(Which is fine, cos we both know it’s not
A thing that you would give)
I won’t ask you bow to other gods
I know you’ve got your own…
And in exchange, the thing I want,
Is left the fuck alone.
Your holy rules apply to you;
Their holy rules are theirs
You break each other’s holy rules
And no one really cares.
I have no god I worship, so
It’s really plain to see
Your holy rules apply to you…
They don’t apply to me.

(We all are bound by civic law,
And that is quite enough;
You want me to respect your god?
My one-word answer: tough.)

Context, and Cuttlecap tip to Ophelia.

Wait… A Town Is Going To Move Its Cross Without Going To Court?

Though the Christians could say “Batten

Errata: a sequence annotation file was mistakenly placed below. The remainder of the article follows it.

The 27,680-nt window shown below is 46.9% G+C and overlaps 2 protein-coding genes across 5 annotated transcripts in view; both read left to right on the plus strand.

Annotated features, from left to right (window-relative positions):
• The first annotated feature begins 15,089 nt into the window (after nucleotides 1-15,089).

Down the hatches!” here in Stratton
They’ve decided unexpectedly to follow good advice:
“You’d do best to cut your losses
By distributing the crosses—
Maybe put them in some private yards; I’m sure they’d still look nice.”

Former Mayor, Fred Abdalla
Found removal hard to swallow:
“Move our crosses? For outsiders? We’ll do nothing of the sort!”
A solicitor-advisor
Whose opinion was the wiser
Said the crosses were illegal, and they’d surely lose in court

Current mayor, John (Fred’s brother)
Though they share, of course, a mother,
Seem to differ in opinion (and it’s John’s that wins the day)
Seems the town can’t be religious
‘less they want to get litigious
So the Stratton village crosses, now, are gonna go away.

So, yeah, the FFRF told the Village of Stratton, Ohio that some crosses displayed on public property were illegally placed, and warned that they would sue if they were not removed… and the village is, quite sensibly and unexpectedly, removing them. Mind you, they don’t want to, and a good number of locals would rather fight their relocation… but: